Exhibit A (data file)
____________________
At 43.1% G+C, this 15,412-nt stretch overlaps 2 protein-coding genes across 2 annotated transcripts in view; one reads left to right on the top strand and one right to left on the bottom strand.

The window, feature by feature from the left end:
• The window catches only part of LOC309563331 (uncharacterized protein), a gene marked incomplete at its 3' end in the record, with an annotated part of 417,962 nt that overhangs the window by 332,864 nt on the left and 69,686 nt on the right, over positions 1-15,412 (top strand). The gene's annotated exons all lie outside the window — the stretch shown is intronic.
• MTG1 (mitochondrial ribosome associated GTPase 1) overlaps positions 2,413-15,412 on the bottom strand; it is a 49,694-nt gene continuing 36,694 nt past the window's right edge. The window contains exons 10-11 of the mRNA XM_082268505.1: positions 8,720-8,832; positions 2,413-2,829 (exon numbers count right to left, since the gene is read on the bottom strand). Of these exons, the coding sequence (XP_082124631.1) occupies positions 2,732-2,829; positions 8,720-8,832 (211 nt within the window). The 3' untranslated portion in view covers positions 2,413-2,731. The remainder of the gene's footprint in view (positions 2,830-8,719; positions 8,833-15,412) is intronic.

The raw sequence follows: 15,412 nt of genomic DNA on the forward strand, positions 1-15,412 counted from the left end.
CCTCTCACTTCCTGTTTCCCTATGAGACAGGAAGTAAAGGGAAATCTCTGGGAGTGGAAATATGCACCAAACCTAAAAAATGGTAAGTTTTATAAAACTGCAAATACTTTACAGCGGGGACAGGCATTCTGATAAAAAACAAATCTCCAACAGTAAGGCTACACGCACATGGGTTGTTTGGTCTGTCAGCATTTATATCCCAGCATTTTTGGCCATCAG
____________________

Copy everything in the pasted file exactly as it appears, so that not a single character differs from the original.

At 43.1% G+C, this 15,412-nt stretch overlaps 2 protein-coding genes across 2 annotated transcripts in view; one reads left to right on the top strand and one right to left on the bottom strand.

The window, feature by feature from the left end:
• The window catches only part of LOC309563331 (uncharacterized protein), a gene marked incomplete at its 3' end in the record, with an annotated part of 417,962 nt that overhangs the window by 332,864 nt on the left and 69,686 nt on the right, over positions 1-15,412 (top strand). The gene's annotated exons all lie outside the window — the stretch shown is intronic.
• MTG1 (mitochondrial ribosome associated GTPase 1) overlaps positions 2,413-15,412 on the bottom strand; it is a 49,694-nt gene continuing 36,694 nt past the window's right edge. The window contains exons 10-11 of the mRNA XM_082268505.1: positions 8,720-8,832; positions 2,413-2,829 (exon numbers count right to left, since the gene is read on the bottom strand). Of these exons, the coding sequence (XP_082124631.1) occupies positions 2,732-2,829; positions 8,720-8,832 (211 nt within the window). The 3' untranslated portion in view covers positions 2,413-2,731. The remainder of the gene's footprint in view (positions 2,830-8,719; positions 8,833-15,412) is intronic.

The raw sequence follows: 15,412 nt of genomic DNA on the forward strand, positions 1-15,412 counted from the left end.
CCTCTCACTTCCTGTTTCCCTATGAGACAGGAAGTAAAGGGAAATCTCTGGGAGTGGAAATATGCACCAAACCTAAAAAATGGTAAGTTTTATAAAACTGCAAATACTTTACAGCGGGGACAGGCATTCTGATAAAAAACAAATCTCCAACAGTAAGGCTACACGCACATGGGTTGTTTGGTCTGTCAGCATTTATATCCCAGCATTTTTGGCCATCAG